The concept actually, is simple — get a kayak with a combination of a higher freeboard (hull that remains out of the water while paddling) and elevated seat that will stay dry or a kayak with a cockpit that can be fully or partially covered by a skirt. Continue reading Top 10 Kayaks For Cold Weather Paddling
No one likes to fight the elements just to paddle straight. The problem is that once that wind starts blowing even the most experienced paddlers have trouble keeping their bow pointed in the direction they are heading. Sure, there are a number of ways to prep a kayak to lessen the effects of a windy day (like distributing weight along your kayak, packing items below deck, and bringing the right size & shape of boat, etc.) but even after doing all that there’s one feature to consider when shopping for a kayak — the skeg.
To those who aren’t familiar, the skeg is similar to a rudder (more on this here) in a lot of ways. It’s a small blade built in and deployed beneath the rear of the hull (ex. see the Liquid Logic Remix XP below). Unlike a rudder however, the skeg does not pivot from side to side. In fact many skegs only offer two settings, deployed and not deployed.
So what is it good for?
What it comes down to is tracking. Tracking is a term that refers to keeping your bow in a straight line as you paddle. The skeg helps you track by lessening the effects of wind or rough waters as they push on the hull by connecting it to deeper, more stable water.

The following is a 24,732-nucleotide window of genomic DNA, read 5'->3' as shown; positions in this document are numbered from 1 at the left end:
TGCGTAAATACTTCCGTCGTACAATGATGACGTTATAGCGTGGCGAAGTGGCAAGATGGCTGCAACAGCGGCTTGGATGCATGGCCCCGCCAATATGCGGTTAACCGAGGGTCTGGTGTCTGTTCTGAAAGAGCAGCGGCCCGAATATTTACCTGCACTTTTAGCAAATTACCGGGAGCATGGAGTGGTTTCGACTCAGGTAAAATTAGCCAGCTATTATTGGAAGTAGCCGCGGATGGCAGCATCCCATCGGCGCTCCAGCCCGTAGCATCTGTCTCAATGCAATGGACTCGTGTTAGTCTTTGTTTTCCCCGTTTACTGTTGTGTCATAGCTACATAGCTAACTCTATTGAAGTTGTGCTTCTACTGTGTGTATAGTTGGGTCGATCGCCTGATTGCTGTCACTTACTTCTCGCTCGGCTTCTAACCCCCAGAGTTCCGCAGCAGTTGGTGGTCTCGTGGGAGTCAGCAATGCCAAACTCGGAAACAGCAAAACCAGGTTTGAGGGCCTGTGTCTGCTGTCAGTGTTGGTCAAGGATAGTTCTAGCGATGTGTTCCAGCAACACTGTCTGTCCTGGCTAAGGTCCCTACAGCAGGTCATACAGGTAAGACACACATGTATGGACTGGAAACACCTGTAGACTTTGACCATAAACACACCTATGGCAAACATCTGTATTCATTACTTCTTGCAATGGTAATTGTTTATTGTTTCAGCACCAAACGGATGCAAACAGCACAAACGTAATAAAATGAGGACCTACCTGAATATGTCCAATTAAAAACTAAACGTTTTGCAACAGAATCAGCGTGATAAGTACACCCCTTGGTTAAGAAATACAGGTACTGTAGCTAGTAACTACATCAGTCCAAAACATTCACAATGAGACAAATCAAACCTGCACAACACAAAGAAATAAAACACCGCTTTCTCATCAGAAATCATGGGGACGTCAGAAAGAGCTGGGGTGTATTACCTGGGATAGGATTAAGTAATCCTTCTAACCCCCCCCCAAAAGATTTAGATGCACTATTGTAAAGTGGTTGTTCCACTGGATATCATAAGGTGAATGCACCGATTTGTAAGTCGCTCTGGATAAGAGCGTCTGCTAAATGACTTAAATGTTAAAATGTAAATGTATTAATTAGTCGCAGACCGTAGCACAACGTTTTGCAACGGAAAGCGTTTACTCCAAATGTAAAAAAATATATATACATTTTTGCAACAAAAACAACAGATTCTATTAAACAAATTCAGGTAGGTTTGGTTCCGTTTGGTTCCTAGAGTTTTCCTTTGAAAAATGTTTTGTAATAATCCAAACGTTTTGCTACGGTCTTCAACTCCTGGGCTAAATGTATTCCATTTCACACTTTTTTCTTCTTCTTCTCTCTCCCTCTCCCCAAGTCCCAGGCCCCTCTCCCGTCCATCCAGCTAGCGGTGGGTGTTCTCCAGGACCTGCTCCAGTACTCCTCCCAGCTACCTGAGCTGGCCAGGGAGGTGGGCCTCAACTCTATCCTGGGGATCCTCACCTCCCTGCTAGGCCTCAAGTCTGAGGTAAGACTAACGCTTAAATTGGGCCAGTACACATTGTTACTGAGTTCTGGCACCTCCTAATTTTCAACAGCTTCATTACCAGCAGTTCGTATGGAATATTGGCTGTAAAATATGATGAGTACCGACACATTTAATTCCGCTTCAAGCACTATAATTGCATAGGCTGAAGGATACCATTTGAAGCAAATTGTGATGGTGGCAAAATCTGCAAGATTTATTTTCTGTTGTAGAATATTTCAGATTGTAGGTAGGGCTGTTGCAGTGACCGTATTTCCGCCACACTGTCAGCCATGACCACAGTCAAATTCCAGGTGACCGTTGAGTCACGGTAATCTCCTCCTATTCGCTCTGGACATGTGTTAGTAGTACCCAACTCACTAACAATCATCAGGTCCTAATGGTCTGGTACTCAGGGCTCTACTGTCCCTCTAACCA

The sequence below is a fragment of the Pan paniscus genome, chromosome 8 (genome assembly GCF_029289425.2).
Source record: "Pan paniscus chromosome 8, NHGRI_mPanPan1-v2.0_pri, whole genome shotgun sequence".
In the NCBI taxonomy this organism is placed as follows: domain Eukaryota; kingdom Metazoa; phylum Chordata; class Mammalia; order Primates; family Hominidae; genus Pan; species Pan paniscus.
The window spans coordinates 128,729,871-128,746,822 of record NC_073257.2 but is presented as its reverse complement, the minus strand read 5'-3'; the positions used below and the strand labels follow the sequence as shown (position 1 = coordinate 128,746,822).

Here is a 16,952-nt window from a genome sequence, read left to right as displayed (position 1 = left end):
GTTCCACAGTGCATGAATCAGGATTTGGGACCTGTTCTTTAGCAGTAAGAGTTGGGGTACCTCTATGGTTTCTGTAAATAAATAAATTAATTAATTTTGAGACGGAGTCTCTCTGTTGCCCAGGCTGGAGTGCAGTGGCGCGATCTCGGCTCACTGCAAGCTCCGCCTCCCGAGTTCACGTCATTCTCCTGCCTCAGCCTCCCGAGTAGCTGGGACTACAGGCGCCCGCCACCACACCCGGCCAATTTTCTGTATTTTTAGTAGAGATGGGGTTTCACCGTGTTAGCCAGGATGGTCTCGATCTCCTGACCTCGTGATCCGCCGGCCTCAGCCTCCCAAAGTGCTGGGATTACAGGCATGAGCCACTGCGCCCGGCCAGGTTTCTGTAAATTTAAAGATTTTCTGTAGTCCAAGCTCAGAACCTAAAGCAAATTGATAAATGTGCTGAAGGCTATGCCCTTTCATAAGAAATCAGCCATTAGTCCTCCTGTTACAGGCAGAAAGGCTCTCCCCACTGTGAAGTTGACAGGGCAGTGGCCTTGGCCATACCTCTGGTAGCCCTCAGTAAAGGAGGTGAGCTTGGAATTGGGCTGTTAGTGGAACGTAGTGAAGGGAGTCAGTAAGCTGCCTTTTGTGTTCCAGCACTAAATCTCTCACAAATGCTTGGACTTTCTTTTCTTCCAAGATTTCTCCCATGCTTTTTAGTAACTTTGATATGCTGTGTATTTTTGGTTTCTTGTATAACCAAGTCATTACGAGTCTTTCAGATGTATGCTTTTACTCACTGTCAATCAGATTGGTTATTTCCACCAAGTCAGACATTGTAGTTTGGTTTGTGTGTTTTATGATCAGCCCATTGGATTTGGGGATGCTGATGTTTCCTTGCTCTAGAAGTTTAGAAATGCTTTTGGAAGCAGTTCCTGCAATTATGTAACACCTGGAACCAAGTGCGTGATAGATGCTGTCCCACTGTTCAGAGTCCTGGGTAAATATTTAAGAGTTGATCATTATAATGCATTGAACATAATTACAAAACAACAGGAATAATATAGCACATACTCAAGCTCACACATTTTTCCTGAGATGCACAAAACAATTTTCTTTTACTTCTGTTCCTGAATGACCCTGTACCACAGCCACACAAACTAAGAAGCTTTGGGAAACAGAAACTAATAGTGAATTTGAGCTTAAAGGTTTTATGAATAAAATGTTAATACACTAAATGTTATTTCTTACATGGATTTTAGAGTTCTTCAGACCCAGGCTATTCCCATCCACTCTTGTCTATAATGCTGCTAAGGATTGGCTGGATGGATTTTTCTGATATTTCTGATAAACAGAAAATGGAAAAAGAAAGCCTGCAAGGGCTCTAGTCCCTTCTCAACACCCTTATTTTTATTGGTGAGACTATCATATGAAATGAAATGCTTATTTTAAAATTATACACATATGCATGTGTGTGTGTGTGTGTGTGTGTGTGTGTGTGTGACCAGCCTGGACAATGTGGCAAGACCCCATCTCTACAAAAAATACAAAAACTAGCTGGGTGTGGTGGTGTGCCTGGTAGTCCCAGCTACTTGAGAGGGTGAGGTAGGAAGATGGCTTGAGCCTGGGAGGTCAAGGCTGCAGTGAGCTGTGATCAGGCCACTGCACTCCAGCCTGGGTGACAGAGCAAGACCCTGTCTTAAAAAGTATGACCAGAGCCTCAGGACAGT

So why do some kayaks have them and others not?
Not every kayak has a skeg built in. Skegs are usually found on those that are meant for touring or longer distance paddling and for boats that need the extra assistance. Some kayaks such as the Liquid Logic Remix (pictured below) offer it as on option for boats that may be used for playing around rapids but may also need help for long distance paddling. If you happen to find yourself skegless and in need of one, you aren’t necessarily out of luck. A few of our kayaks do offer optional skegs that can be purchased and installed separately (like the Diablo Chupacabra skeg pictured above). Another, more common optional feature is a rudder, which can offer even more directional control of your kayak.
In the end, whether or not a skeg is right for you can be a personal preference. For first time shoppers, consider the benefits and for long time paddlers who find themselves consistently frustrated and over exerting oneself just to keep straight, a skeg might be something to consider when deciding on your next kayak.